• 2 losing medium, denoted Lmed: when the red wrestler is losing by at least 3, but not more than 5, points at the end of the first period; 54 matches were in this state;

  • 3 close, denoted Close: when, at the end of the first period, the red wrestler is either losing by no more than 2 points, tied with his opponent, or winning by no more than 2 points; 460 matches were in this state;

  • 4 winning medium, denoted Wmed: when the red wrestler is winning by at least 3, but not more than 5, points at the end of the first period; 54 matches were in this state;

  • 5 winning big, denoted Wbig: when the red wrestler is winning by at least 6, but not more than 14, points at the end of the first period; 14 matches were in this state.

Observe that the vast majority of matches were in the Close state at the end of the first period. This is not surprising because the NCAA Championship tournament includes only those wrestlers who were successful at qualifying tournaments or awarded an at-large bid; the intent is that the entrants in this tournament are the best collegiate wrestlers in the United States, and thus we should expect that the contestants in each match are generally of comparable skill. Because a match is terminated when one wrestler gains a 15 point advantage over his opponent, our state definitions do not need to consider any cases in which the score differential is greater than 14 points at the end of the first period (further, there were no such matches in our data set).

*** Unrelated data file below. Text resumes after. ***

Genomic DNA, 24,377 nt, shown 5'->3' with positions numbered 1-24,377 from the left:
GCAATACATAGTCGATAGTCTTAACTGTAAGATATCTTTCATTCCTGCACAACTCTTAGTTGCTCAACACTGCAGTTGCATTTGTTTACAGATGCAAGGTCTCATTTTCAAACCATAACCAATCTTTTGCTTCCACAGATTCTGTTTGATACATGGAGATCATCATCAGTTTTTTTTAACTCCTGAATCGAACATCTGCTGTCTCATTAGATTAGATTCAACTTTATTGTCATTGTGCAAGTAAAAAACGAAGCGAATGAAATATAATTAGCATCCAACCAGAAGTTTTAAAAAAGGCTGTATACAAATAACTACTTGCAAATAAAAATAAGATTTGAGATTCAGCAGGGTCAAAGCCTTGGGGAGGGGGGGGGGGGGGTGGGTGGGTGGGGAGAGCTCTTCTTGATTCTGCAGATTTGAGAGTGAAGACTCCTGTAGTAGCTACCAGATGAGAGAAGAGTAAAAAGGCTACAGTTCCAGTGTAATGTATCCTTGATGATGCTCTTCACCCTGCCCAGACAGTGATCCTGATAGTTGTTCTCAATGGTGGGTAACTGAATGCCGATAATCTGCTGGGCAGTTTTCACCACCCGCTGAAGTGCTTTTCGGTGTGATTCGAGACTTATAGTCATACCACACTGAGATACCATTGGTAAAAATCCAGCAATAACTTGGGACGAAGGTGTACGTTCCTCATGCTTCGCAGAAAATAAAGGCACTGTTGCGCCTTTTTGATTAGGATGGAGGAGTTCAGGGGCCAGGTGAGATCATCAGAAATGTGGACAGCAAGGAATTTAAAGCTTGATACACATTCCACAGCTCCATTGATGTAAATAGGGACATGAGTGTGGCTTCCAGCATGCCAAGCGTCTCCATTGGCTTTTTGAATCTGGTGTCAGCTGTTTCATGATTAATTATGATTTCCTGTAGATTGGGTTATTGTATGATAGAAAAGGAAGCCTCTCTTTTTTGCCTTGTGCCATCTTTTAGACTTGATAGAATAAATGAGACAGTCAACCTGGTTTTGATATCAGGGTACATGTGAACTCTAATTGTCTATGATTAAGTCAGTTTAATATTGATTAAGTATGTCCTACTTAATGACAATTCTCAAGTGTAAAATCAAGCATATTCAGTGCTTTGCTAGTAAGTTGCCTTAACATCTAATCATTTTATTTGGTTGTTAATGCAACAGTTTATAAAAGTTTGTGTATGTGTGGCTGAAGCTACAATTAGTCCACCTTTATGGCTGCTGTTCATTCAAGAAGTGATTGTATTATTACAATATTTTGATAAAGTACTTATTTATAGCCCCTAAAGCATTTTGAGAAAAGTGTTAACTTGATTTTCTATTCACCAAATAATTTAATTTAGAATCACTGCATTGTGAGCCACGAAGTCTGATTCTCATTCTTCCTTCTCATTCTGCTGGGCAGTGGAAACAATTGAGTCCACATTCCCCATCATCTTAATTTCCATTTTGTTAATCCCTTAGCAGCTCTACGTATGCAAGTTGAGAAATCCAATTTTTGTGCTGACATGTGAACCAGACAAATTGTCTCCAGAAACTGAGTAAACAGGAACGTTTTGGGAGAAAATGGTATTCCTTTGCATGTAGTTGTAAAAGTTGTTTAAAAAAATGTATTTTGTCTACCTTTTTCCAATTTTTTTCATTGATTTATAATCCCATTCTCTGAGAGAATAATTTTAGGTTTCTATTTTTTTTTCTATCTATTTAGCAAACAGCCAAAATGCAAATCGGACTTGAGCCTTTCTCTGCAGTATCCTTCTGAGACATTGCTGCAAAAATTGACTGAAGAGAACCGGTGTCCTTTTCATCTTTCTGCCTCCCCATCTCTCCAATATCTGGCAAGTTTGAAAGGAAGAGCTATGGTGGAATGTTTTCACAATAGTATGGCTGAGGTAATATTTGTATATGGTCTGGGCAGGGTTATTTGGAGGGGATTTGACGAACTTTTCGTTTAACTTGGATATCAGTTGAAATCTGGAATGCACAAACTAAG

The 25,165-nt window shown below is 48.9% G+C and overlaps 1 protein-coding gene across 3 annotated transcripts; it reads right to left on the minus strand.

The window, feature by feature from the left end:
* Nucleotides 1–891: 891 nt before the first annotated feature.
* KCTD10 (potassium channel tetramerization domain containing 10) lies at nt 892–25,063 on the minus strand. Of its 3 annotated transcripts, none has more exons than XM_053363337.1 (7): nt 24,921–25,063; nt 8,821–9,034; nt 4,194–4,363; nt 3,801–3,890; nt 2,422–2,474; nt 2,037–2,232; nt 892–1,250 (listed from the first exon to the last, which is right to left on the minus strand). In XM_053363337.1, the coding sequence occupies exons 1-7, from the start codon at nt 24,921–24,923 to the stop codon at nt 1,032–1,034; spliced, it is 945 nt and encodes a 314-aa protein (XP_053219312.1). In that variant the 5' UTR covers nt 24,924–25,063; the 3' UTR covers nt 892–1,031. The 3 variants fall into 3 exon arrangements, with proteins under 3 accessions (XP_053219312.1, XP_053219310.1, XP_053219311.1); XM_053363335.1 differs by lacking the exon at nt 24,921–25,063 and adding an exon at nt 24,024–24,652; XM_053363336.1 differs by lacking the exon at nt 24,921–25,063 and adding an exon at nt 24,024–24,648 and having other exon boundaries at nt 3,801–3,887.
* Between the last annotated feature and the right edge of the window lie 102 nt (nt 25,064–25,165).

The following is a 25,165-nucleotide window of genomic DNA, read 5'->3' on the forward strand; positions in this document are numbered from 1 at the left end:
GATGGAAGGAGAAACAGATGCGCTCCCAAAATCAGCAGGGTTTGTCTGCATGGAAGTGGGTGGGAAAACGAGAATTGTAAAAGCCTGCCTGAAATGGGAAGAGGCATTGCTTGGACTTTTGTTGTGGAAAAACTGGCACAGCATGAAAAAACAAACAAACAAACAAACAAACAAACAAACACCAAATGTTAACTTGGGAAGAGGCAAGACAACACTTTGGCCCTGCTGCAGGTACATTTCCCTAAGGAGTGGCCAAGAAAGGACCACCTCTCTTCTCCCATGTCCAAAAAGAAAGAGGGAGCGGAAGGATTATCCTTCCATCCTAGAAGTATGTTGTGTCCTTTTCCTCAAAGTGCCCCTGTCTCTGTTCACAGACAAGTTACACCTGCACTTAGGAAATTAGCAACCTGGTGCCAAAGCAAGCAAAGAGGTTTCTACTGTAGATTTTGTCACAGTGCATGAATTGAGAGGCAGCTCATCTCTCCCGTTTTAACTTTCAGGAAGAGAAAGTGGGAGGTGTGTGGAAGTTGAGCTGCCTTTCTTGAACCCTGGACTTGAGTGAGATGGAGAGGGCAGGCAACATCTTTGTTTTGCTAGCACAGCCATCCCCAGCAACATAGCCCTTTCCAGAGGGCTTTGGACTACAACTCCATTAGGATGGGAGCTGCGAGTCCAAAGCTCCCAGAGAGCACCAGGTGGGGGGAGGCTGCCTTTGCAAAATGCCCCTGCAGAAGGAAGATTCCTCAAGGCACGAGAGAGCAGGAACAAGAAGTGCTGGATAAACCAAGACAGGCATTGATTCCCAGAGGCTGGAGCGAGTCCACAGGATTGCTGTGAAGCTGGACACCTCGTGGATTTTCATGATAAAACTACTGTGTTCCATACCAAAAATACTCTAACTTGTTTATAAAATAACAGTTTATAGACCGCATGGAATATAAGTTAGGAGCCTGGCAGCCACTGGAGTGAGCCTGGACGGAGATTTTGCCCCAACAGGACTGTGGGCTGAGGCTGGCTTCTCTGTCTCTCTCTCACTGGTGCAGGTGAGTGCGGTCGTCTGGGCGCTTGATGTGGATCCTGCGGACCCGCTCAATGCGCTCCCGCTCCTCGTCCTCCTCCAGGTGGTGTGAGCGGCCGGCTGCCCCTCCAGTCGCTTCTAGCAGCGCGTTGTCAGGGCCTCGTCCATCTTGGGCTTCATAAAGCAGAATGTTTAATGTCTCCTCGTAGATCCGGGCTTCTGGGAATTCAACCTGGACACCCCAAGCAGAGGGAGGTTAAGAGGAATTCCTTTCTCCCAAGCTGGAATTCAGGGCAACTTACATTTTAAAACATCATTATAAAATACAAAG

We are interested in determining whether the decision to either select the match restart position at the beginning of the second period or to defer this choice until the start of the third period has a significant effect on the match result. Define pij as the probability that a wrestler in state i at the end of the first period transitions to state j at the end of the match, wherej can be one of two alternatives: win the match or lose the match. It is possible that the transition probability between states i and j depends upon the decision of the red wrestler to either select the restart position at start of second period or to defer selection of the restart position until start of third period. Let pij (k) denote the probability that a red wrestler in state i at the end of the first period transitions to state j at the end of the match, having made decision k, where k = 2 denotes selecting restart position at the start of the second period, k = 3 denotes deferring selection of restart position until the start of the third period.